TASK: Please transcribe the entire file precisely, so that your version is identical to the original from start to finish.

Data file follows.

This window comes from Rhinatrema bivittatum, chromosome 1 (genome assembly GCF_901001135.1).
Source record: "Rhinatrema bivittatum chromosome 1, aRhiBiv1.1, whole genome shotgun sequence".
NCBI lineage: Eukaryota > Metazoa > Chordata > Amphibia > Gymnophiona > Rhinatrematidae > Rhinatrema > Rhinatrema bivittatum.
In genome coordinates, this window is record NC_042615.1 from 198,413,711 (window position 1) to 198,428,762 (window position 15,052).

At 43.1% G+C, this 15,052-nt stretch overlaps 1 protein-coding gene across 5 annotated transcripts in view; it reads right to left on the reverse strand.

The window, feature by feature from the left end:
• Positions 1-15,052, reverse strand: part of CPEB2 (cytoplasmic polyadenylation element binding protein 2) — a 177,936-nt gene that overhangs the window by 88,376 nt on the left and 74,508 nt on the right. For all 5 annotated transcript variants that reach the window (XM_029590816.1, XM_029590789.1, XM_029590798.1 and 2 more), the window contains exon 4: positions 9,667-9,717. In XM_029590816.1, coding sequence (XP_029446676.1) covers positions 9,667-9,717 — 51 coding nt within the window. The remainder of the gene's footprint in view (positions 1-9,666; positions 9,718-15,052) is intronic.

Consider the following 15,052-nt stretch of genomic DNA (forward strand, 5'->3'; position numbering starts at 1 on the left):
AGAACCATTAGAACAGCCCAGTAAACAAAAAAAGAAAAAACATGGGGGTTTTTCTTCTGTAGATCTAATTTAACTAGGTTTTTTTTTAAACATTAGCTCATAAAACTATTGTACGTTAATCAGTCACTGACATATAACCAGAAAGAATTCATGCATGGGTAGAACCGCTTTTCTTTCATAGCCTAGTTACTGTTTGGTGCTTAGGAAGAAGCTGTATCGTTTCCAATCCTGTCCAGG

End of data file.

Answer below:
This window comes from Rhinatrema bivittatum, chromosome 1 (genome assembly GCF_901001135.1).
Source record: "Rhinatrema bivittatum chromosome 1, aRhiBiv1.1, whole genome shotgun sequence".
NCBI lineage: Eukaryota > Metazoa > Chordata > Amphibia > Gymnophiona > Rhinatrematidae > Rhinatrema > Rhinatrema bivittatum.
In genome coordinates, this window is record NC_042615.1 from 198,413,711 (window position 1) to 198,428,762 (window position 15,052).

At 43.1% G+C, this 15,052-nt stretch overlaps 1 protein-coding gene across 5 annotated transcripts in view; it reads right to left on the reverse strand.

The window, feature by feature from the left end:
• Positions 1-15,052, reverse strand: part of CPEB2 (cytoplasmic polyadenylation element binding protein 2) — a 177,936-nt gene that overhangs the window by 88,376 nt on the left and 74,508 nt on the right. For all 5 annotated transcript variants that reach the window (XM_029590816.1, XM_029590789.1, XM_029590798.1 and 2 more), the window contains exon 4: positions 9,667-9,717. In XM_029590816.1, coding sequence (XP_029446676.1) covers positions 9,667-9,717 — 51 coding nt within the window. The remainder of the gene's footprint in view (positions 1-9,666; positions 9,718-15,052) is intronic.

Consider the following 15,052-nt stretch of genomic DNA (forward strand, 5'->3'; position numbering starts at 1 on the left):
AGAACCATTAGAACAGCCCAGTAAACAAAAAAAGAAAAAACATGGGGGTTTTTCTTCTGTAGATCTAATTTAACTAGGTTTTTTTTTAAACATTAGCTCATAAAACTATTGTACGTTAATCAGTCACTGACATATAACCAGAAAGAATTCATGCATGGGTAGAACCGCTTTTCTTTCATAGCCTAGTTACTGTTTGGTGCTTAGGAAGAAGCTGTATCGTTTCCAATCCTGTCCAGG